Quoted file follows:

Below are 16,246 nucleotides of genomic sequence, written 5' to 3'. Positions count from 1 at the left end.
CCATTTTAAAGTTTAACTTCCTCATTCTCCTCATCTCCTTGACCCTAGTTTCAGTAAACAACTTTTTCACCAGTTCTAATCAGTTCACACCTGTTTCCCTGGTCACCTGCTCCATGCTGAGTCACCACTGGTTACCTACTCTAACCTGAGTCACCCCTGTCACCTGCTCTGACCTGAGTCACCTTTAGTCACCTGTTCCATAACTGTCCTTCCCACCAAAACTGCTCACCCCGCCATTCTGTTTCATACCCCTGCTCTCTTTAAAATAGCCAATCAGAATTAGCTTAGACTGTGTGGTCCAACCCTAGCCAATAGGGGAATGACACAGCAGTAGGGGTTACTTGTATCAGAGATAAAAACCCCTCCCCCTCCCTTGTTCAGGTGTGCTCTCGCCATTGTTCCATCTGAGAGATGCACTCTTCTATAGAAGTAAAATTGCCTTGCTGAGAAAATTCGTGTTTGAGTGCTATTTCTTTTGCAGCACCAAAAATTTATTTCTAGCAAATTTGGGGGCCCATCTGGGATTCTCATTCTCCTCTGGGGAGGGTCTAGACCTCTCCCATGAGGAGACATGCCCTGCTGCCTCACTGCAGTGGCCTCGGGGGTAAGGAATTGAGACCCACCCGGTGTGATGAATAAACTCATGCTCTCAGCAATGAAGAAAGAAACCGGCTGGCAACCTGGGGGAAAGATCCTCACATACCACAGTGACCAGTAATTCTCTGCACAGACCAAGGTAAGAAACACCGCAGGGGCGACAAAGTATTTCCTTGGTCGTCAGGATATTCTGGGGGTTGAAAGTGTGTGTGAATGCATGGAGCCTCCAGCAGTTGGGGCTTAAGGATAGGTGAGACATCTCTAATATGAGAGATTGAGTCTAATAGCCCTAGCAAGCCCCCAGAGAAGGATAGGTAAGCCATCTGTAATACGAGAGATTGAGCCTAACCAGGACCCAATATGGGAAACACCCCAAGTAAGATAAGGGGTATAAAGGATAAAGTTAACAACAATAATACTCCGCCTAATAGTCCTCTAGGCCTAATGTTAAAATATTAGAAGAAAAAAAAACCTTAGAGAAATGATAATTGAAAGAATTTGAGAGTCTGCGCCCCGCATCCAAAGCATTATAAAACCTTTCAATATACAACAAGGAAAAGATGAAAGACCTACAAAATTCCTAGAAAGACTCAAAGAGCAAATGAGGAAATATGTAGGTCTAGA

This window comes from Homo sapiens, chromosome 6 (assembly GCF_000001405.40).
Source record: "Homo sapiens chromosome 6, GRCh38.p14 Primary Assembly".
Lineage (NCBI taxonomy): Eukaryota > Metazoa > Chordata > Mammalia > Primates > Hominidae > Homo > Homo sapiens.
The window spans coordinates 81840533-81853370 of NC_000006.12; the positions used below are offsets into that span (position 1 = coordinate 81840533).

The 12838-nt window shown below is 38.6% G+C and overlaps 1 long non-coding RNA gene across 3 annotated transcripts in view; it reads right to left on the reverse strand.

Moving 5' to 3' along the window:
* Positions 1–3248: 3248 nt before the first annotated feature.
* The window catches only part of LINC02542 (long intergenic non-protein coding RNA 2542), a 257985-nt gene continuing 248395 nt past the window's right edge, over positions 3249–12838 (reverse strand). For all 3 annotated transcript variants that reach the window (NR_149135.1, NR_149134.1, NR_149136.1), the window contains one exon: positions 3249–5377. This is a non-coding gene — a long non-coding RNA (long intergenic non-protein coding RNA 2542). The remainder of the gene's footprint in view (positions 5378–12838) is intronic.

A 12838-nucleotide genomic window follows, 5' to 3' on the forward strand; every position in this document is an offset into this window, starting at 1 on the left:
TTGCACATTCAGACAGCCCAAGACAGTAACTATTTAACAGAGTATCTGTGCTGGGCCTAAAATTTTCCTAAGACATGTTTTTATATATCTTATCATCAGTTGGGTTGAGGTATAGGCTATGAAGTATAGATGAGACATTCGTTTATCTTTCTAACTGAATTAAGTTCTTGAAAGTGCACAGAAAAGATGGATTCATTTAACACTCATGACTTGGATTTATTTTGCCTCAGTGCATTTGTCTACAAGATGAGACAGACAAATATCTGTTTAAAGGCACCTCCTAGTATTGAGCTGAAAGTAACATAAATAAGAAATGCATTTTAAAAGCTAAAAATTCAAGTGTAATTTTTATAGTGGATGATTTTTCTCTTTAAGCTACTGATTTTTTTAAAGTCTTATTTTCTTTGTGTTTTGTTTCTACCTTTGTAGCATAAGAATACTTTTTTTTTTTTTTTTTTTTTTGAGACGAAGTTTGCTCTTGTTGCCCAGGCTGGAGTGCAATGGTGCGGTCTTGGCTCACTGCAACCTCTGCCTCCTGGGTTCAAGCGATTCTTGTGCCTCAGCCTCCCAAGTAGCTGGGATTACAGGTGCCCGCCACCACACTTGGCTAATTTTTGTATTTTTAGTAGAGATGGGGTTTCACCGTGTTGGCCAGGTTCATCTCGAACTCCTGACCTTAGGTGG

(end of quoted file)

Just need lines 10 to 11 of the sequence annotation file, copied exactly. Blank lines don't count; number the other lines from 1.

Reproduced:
* The window catches only part of LINC02542 (long intergenic non-protein coding RNA 2542), a 257985-nt gene continuing 248395 nt past the window's right edge, over positions 3249–12838 (reverse strand). For all 3 annotated transcript variants that reach the window (NR_149135.1, NR_149134.1, NR_149136.1), the window contains one exon: positions 3249–5377. This is a non-coding gene — a long non-coding RNA (long intergenic non-protein coding RNA 2542). The remainder of the gene's footprint in view (positions 5378–12838) is intronic.

A 12838-nucleotide genomic window follows, 5' to 3' on the forward strand; every position in this document is an offset into this window, starting at 1 on the left: